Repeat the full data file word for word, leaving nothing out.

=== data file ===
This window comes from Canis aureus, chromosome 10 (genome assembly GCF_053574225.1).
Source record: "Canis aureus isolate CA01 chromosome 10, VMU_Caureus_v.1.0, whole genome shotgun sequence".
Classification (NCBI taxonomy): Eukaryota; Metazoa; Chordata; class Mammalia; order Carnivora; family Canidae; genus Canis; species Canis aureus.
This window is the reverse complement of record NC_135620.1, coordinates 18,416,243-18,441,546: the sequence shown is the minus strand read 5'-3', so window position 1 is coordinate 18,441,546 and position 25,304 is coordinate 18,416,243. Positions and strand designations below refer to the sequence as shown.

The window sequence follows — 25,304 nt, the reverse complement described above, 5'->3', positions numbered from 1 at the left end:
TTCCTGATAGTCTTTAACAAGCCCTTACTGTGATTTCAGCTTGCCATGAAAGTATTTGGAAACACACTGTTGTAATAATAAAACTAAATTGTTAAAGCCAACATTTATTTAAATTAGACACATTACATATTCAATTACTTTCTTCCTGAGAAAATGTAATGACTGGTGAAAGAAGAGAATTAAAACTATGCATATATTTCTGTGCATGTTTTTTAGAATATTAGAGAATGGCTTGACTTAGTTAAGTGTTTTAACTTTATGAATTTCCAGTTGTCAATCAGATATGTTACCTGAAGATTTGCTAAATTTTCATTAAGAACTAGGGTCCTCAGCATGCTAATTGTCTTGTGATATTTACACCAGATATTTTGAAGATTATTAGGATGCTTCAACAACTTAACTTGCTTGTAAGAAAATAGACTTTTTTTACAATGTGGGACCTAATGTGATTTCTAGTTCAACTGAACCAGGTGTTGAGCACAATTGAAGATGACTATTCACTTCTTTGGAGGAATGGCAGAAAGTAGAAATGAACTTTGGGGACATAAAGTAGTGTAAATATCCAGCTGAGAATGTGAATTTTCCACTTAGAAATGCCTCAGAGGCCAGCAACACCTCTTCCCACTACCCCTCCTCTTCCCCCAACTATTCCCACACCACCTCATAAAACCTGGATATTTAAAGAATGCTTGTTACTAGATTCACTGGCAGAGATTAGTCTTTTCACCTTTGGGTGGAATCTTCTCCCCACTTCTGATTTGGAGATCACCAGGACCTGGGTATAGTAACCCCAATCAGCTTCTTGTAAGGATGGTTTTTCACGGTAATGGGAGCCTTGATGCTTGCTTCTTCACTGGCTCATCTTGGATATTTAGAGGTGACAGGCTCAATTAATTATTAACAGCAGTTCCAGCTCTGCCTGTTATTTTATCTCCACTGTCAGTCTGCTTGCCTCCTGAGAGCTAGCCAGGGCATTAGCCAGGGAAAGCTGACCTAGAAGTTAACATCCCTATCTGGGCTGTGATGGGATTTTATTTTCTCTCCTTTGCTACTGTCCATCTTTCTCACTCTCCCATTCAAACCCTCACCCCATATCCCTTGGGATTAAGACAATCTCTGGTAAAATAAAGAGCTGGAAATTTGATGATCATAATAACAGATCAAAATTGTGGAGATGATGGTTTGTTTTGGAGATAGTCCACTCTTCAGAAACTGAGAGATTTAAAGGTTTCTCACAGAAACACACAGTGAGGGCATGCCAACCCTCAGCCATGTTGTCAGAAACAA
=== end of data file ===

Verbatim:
This window comes from Canis aureus, chromosome 10 (genome assembly GCF_053574225.1).
Source record: "Canis aureus isolate CA01 chromosome 10, VMU_Caureus_v.1.0, whole genome shotgun sequence".
Classification (NCBI taxonomy): Eukaryota; Metazoa; Chordata; class Mammalia; order Carnivora; family Canidae; genus Canis; species Canis aureus.
This window is the reverse complement of record NC_135620.1, coordinates 18,416,243-18,441,546: the sequence shown is the minus strand read 5'-3', so window position 1 is coordinate 18,441,546 and position 25,304 is coordinate 18,416,243. Positions and strand designations below refer to the sequence as shown.

The window sequence follows — 25,304 nt, the reverse complement described above, 5'->3', positions numbered from 1 at the left end:
TTCCTGATAGTCTTTAACAAGCCCTTACTGTGATTTCAGCTTGCCATGAAAGTATTTGGAAACACACTGTTGTAATAATAAAACTAAATTGTTAAAGCCAACATTTATTTAAATTAGACACATTACATATTCAATTACTTTCTTCCTGAGAAAATGTAATGACTGGTGAAAGAAGAGAATTAAAACTATGCATATATTTCTGTGCATGTTTTTTAGAATATTAGAGAATGGCTTGACTTAGTTAAGTGTTTTAACTTTATGAATTTCCAGTTGTCAATCAGATATGTTACCTGAAGATTTGCTAAATTTTCATTAAGAACTAGGGTCCTCAGCATGCTAATTGTCTTGTGATATTTACACCAGATATTTTGAAGATTATTAGGATGCTTCAACAACTTAACTTGCTTGTAAGAAAATAGACTTTTTTTACAATGTGGGACCTAATGTGATTTCTAGTTCAACTGAACCAGGTGTTGAGCACAATTGAAGATGACTATTCACTTCTTTGGAGGAATGGCAGAAAGTAGAAATGAACTTTGGGGACATAAAGTAGTGTAAATATCCAGCTGAGAATGTGAATTTTCCACTTAGAAATGCCTCAGAGGCCAGCAACACCTCTTCCCACTACCCCTCCTCTTCCCCCAACTATTCCCACACCACCTCATAAAACCTGGATATTTAAAGAATGCTTGTTACTAGATTCACTGGCAGAGATTAGTCTTTTCACCTTTGGGTGGAATCTTCTCCCCACTTCTGATTTGGAGATCACCAGGACCTGGGTATAGTAACCCCAATCAGCTTCTTGTAAGGATGGTTTTTCACGGTAATGGGAGCCTTGATGCTTGCTTCTTCACTGGCTCATCTTGGATATTTAGAGGTGACAGGCTCAATTAATTATTAACAGCAGTTCCAGCTCTGCCTGTTATTTTATCTCCACTGTCAGTCTGCTTGCCTCCTGAGAGCTAGCCAGGGCATTAGCCAGGGAAAGCTGACCTAGAAGTTAACATCCCTATCTGGGCTGTGATGGGATTTTATTTTCTCTCCTTTGCTACTGTCCATCTTTCTCACTCTCCCATTCAAACCCTCACCCCATATCCCTTGGGATTAAGACAATCTCTGGTAAAATAAAGAGCTGGAAATTTGATGATCATAATAACAGATCAAAATTGTGGAGATGATGGTTTGTTTTGGAGATAGTCCACTCTTCAGAAACTGAGAGATTTAAAGGTTTCTCACAGAAACACACAGTGAGGGCATGCCAACCCTCAGCCATGTTGTCAGAAACAA